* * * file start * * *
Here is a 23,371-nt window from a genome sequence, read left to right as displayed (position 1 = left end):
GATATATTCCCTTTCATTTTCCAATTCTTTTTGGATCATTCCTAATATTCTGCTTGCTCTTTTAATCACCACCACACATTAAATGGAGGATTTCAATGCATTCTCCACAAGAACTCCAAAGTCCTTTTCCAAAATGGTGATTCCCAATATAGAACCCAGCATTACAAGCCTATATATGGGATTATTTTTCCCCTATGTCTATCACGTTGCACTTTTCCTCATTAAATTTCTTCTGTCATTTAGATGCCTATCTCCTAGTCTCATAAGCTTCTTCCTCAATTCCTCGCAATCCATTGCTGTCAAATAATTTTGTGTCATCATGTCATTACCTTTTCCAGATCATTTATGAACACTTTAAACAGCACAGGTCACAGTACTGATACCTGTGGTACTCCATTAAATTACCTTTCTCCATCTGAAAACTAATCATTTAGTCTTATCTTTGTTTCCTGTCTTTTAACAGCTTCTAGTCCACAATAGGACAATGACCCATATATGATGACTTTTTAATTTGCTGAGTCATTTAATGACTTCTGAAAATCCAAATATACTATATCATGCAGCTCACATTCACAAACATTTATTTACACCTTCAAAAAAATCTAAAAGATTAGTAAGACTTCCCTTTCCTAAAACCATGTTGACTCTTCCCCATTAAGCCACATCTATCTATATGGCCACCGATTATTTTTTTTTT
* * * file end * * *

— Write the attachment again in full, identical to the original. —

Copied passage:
Here is a 23,371-nt window from a genome sequence, read left to right as displayed (position 1 = left end):
GATATATTCCCTTTCATTTTCCAATTCTTTTTGGATCATTCCTAATATTCTGCTTGCTCTTTTAATCACCACCACACATTAAATGGAGGATTTCAATGCATTCTCCACAAGAACTCCAAAGTCCTTTTCCAAAATGGTGATTCCCAATATAGAACCCAGCATTACAAGCCTATATATGGGATTATTTTTCCCCTATGTCTATCACGTTGCACTTTTCCTCATTAAATTTCTTCTGTCATTTAGATGCCTATCTCCTAGTCTCATAAGCTTCTTCCTCAATTCCTCGCAATCCATTGCTGTCAAATAATTTTGTGTCATCATGTCATTACCTTTTCCAGATCATTTATGAACACTTTAAACAGCACAGGTCACAGTACTGATACCTGTGGTACTCCATTAAATTACCTTTCTCCATCTGAAAACTAATCATTTAGTCTTATCTTTGTTTCCTGTCTTTTAACAGCTTCTAGTCCACAATAGGACAATGACCCATATATGATGACTTTTTAATTTGCTGAGTCATTTAATGACTTCTGAAAATCCAAATATACTATATCATGCAGCTCACATTCACAAACATTTATTTACACCTTCAAAAAAATCTAAAAGATTAGTAAGACTTCCCTTTCCTAAAACCATGTTGACTCTTCCCCATTAAGCCACATCTATCTATATGGCCACCGATTATTTTTTTTTT